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Mellon Mays Guide to Research


Mellon Mays fellows, welcome to your guide to library research and resources.

It's our hope that this guide answers some of the basic questions you might have about using library resources, and is useful throughout your research.

You'll also find a list of subject librarians, specialists in assigned disciplines available to help you with your work at every stage. Please feel free to chat with us online, call, or email.

Best of luck in your research!

Getting help

Ask a Librarian
Chat - Text - Phone - In Person: quick answers to small questions

Research Consultations
One-on-one focused assistance on a research question with a Subject Librarian

Library Subject and Course Guides
Self-service guides to resources in over 80 discipline and area study topics

Workshops and Tutorials
Learn a new skill or master a tool with one of our workshops and tutorials. Check back often-- we're always offering something new!

Obtaining resources from other libraries

If Brown doesn't have everything you need, Interlibrary Loan is always an option.

Books: using WorldCat/ Borrow Direct
If the book you need is checked out or not in our catalogue, try looking for it in Worldcat, a catalogue of libraries worldwide. You can also use WorldCat  to conduct additional subject searches just to see what’s out there. Be sure you're on the Brown network, then click on the Request This Item in the green box. If it’s available, the book will be sent to you. This service for books is called Borrow Direct.

Journal articles: using ILLiad
If you found the article in a database, click on the Find It button-- if we don't have it, you'll be directed to an Interlibrary Loan link. If you're not in a database, or don't see the Find It button, open your own ILLiad account and request the article there. Generally, you'll be emailed a PDF of the article, and it can be found in your ILLiad account.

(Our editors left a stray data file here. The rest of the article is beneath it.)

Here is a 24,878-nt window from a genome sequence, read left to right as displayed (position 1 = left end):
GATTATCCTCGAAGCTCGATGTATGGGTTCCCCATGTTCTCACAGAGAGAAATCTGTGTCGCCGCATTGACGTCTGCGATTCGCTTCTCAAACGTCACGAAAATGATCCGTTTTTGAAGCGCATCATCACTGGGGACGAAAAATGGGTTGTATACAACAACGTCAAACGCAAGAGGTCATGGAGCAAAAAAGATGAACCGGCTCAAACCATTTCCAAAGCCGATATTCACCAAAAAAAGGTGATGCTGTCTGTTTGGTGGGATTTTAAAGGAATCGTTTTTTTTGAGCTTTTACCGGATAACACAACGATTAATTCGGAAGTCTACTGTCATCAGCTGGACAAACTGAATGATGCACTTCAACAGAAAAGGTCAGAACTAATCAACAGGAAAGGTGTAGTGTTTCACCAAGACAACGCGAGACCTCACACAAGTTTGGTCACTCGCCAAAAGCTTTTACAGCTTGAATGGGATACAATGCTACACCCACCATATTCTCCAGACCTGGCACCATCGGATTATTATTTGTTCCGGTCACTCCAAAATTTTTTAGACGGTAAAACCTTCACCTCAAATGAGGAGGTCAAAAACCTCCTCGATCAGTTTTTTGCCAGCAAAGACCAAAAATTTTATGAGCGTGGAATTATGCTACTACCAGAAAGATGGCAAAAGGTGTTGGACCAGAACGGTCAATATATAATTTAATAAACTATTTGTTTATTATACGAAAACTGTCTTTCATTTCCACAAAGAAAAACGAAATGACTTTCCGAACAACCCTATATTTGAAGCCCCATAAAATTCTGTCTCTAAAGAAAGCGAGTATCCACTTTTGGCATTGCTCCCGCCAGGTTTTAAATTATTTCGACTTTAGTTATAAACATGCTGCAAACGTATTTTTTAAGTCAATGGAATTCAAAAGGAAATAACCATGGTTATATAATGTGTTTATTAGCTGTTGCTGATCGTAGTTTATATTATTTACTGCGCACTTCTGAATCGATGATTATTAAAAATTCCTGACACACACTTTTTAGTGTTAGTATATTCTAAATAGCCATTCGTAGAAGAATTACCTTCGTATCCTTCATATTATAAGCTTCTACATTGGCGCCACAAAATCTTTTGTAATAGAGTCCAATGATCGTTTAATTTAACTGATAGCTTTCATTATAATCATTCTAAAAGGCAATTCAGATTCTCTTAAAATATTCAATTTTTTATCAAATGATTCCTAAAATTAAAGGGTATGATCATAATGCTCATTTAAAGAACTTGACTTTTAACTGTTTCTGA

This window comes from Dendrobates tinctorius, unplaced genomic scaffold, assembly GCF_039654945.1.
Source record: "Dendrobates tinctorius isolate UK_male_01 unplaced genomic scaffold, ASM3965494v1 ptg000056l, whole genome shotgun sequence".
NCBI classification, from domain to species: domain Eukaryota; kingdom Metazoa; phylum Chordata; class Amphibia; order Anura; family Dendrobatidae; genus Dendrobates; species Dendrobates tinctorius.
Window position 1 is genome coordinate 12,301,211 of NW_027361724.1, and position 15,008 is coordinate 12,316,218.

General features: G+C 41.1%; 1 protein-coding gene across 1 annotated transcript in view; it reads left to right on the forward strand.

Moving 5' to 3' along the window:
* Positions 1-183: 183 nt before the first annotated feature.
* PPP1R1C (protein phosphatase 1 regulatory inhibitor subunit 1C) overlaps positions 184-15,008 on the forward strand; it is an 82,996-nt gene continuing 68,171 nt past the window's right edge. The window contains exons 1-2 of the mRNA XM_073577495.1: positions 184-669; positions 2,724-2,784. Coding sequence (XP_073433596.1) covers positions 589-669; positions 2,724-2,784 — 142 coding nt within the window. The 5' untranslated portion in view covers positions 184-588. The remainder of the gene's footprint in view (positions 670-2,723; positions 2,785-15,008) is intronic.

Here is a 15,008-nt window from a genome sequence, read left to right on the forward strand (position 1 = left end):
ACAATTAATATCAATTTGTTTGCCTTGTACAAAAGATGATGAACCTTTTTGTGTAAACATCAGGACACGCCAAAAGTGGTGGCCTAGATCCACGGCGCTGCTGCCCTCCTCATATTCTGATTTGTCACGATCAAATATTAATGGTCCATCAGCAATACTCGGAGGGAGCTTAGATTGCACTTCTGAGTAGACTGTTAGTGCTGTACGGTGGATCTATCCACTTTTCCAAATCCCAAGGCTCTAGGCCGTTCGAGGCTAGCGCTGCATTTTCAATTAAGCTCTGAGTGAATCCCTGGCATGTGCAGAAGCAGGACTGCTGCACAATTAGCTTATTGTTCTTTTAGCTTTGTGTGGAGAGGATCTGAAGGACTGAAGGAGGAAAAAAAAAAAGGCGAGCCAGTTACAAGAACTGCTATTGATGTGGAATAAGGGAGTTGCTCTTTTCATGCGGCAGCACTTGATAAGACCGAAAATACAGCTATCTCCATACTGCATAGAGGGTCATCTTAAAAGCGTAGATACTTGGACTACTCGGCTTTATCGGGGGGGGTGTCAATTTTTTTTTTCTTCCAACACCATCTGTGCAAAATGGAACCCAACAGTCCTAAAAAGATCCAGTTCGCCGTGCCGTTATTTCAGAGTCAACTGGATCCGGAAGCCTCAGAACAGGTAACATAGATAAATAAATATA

Developing your research question

  • What is it you want to know? Consider the "so what" factor when you are refining your research question. Why is your topic important to the scholarly conversation? What do we know already?
  • What types of materials will you look at to research your topic? Types of materials include (but are not limited to) monographs (books), handbooks, journal articles, newspapers, data sets, conference reports, primary source documents, and special collections materials.
  • How will you go about finding those materials? Coming up with keywords and using search terms will help you fine tune your search so you avoid having too many results, or too few. You can do this in a number of ways:
    • Keywords
    • Boolean operators: AND, OR, NOT
    • Put quotes around phrases or words which should show up in results together, such as "labor union". In this case, a search will be done for both labor and union -- in that order.
    • Use parentheses to group similar terms together if you are not sure what term might be used in a search, such as (college OR university). In this case, a search will be done of results that contain either college or university in the results.
    • Use an asterix as a wild card to search for a term that may have many variations, such as graduat*. In this case, all terms that start with graduat will be found, including graduate, graduates, graduating, graduation, etc.

Evaluating information

There's a lot of information out there. How do you decide whether it's good information? Use the following criteria and see if your information passes muster.

Currency - Is it the most up-to-date information on the topic?

Relevancy - Is the information fully relevant to your topic? Does it cover all aspects, or is it just tangentially related?

Authority - Is the author qualified to be speaking or writing about the topic? Does he/she have degrees related to the topic? If there isn't an author, how do you know that the information is reliable?

Purpose - If the website is selling something, then it has an inherent bias and you should be very skeptical. Even if you agree with their point of view, it's better to find a source that is unbiased and as objective as possible.